God sends Deborah the prophetess and Barak the warrior to destroy the Canaanite army. The glory, however, goes to Jael the Kenite for killing the Canaanite general with a tent peg.
Jael saves the day: “Then Jael wife of Heber took a tent pin and grasped the mallet. When [Sisera] was fast asleep from exhaustion, she approached him stealthily and drove the pin through his temple till it went down to the ground. Thus he died.” (v 21)
III. Important Verses
vv 4-5: Deborah, wife of Lappidoth, was a prophetess; she led Israel at that time. She used to sit under the Palm of Deborah, between Ramah and Bethel in the hill country of Ephraim, and the Israelites would come to her for decisions.
vv 8-9: But Barak said to her, “If you will go with me, I will go; if not, I will not go.” “Very well, I will go with you,” she answered. “However, there will be no glory for you in the course you are taking, for then the LORD will deliver Sisera into the hands of a woman.” So Deborah went with Barak to Kedesh.
v 18: Jael came out to greet Sisera and said to him, “Come in, my lord, come in here, do not be afraid.” So he entered her tent, and she covered him with a blanket.
v 21: Then Jael wife of Heber took a tent pin and grasped the mallet. When he was fast asleep from exhaustion, she approached him stealthily and drove the pin through his temple till it went down to the ground. Thus he died.
v 24: The hand of the Israelites bore harder and harder on King Jabin of Canaan, until they destroyed King Jabin of Canaan.
1. The Israelites sin
2. God delivers them to the king of Canaan
3a. The Israelites call out to God
3b. Description of the enemu
4-5. Description of Deborah
6-16. Deborah and Barak defeat the Canaanite army
17-22. Jael kills Sisera, the fleeing Canaanite general
23-24. The Israelites destroy the king of Canaan
Chapter 4 tells the story of four main characters: Deborah the prophetess, Barak the God-sent warrior, Jael the Kenite, and Sisera the Canaanite general. While the Israelites defeat the Canaanites, it is interesting that this is not the focus of the chapter. Rather, the question is who gets the credit for the victory, and the answer is Jael – not Barak. Collins make several important points about this aspect of the story: “Since the Kenites were not an Israelite tribe (they are identified in Judg 4:11 as ‘the descendants of Hobab, the father-in-law of Moses’), Jael is a marginal figure on two accounts – she is a woman and not an Israelite. Yet she becomes the heroine of the battle by luring Sisera into her tent and killing him with a tent peg while he is asleep… For this she is pronounced the ‘most blessed of women’ in 5:24. The morality of her action, however, is problematic on several counts. Her clan was at peace with the Canaanites, so she was not trying to liberate it. She simply seems to have decided to back the winners in the battle. Moreover, the violation of a guest was regarded as a particularly heinous crime in the ancient world. (Compare the story of Sodom in Gen 19:8, where Lot’s host offers his virgin daughters to the mob so that they will not molest the men, ‘for they have come under the shelter of my roof.’) Since Jael’s opportunism works to the benefit of Israel, however, no questions are raised about its morality. As in some stories in Genesis, the end (the benefit of Israel) justifies even dastardly means.” (207)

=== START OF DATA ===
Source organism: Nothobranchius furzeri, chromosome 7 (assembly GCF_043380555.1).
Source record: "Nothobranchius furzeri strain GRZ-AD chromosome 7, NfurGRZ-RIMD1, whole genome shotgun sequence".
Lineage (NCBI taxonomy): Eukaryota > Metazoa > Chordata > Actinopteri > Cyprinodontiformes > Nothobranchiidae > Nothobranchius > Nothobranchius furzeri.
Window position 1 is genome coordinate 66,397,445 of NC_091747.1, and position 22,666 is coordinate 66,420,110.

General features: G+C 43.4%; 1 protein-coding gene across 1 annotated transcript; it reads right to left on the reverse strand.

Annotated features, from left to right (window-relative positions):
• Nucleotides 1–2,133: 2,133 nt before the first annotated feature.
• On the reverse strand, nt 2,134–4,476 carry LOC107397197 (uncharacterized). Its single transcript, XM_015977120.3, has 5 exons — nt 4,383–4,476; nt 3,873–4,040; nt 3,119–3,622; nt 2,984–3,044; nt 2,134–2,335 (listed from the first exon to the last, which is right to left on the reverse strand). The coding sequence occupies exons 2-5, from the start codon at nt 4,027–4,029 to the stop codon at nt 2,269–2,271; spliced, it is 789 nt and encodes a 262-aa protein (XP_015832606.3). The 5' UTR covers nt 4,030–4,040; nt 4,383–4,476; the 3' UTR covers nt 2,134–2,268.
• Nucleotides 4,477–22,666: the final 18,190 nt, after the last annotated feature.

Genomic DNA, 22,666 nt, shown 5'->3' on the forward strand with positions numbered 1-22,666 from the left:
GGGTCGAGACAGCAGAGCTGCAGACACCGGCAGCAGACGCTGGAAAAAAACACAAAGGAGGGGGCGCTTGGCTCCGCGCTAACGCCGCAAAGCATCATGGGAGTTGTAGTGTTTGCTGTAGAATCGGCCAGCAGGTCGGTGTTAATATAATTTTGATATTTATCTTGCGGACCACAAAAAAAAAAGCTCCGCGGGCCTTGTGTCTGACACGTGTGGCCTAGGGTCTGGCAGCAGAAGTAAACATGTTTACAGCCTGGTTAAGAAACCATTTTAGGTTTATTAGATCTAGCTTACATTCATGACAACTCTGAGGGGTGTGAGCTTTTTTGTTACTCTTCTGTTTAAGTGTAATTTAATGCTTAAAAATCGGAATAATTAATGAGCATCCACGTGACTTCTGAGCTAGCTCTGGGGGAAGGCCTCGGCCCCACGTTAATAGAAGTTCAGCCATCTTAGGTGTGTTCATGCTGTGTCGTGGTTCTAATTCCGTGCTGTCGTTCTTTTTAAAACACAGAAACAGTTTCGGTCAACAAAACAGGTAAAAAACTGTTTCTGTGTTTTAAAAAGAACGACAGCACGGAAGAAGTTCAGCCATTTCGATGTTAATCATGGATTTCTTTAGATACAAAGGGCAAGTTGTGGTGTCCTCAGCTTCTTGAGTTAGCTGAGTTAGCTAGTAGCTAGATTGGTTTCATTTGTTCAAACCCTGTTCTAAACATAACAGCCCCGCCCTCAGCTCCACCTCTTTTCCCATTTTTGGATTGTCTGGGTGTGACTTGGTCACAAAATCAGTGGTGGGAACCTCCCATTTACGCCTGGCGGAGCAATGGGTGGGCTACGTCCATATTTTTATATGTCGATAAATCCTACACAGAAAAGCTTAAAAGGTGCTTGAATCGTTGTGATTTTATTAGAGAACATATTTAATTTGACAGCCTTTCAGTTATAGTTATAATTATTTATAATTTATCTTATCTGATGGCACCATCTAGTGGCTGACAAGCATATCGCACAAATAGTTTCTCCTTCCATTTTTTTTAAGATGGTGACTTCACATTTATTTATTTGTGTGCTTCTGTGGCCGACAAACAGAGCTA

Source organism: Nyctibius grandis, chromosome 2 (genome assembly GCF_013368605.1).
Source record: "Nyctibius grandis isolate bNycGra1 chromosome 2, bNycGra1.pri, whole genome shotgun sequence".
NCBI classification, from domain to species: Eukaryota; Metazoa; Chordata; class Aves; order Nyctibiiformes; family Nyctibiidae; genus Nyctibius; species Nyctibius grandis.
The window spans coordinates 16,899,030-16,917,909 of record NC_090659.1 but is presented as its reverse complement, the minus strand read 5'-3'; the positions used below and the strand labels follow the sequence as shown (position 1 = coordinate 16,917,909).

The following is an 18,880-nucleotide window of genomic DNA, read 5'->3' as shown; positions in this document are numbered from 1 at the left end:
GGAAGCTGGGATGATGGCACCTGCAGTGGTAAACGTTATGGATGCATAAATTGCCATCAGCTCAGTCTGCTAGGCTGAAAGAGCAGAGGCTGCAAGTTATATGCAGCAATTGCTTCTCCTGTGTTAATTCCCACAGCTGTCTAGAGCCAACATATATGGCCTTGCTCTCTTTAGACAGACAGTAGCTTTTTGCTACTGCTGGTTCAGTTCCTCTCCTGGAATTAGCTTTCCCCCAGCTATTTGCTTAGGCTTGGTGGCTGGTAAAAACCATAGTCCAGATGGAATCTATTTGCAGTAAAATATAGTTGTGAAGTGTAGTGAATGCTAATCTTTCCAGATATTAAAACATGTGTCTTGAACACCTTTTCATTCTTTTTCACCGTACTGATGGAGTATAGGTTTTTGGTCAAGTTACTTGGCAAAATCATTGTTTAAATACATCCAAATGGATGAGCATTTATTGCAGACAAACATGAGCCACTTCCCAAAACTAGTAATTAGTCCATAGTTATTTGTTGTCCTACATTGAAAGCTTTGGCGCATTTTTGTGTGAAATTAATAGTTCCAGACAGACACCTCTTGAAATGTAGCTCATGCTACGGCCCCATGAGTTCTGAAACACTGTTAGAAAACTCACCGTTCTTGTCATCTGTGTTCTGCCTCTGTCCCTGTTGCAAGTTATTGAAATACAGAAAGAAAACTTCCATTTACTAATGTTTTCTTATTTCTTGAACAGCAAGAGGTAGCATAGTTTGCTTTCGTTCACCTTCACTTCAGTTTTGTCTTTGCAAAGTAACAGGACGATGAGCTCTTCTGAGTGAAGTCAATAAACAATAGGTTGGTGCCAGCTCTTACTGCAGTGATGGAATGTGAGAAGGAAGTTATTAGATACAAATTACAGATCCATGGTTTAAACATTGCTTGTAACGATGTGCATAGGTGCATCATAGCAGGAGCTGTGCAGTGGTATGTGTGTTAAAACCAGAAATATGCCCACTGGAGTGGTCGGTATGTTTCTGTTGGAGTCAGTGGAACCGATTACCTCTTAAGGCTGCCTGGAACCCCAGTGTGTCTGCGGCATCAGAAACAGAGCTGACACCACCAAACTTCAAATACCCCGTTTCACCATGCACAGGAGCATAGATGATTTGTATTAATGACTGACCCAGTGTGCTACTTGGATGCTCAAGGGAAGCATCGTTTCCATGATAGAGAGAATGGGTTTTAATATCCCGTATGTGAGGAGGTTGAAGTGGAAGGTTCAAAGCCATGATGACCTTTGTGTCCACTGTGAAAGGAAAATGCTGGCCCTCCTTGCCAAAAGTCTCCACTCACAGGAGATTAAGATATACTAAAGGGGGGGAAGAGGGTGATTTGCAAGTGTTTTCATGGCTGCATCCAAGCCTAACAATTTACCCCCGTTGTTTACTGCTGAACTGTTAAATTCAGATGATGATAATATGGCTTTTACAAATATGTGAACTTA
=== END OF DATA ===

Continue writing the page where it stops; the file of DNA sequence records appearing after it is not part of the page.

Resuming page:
VI. Works Used
(see “Commentaries” page)
Trent C. Butler, “Judges” (Word Biblical Commentary vol. 8; Nashville: Nelson, 2009).
Collins, John J. “Introduction to the Hebrew Bible,” Word Biblical Commentary vol. 15 (Minneapolis: Fortress Press, 2004).
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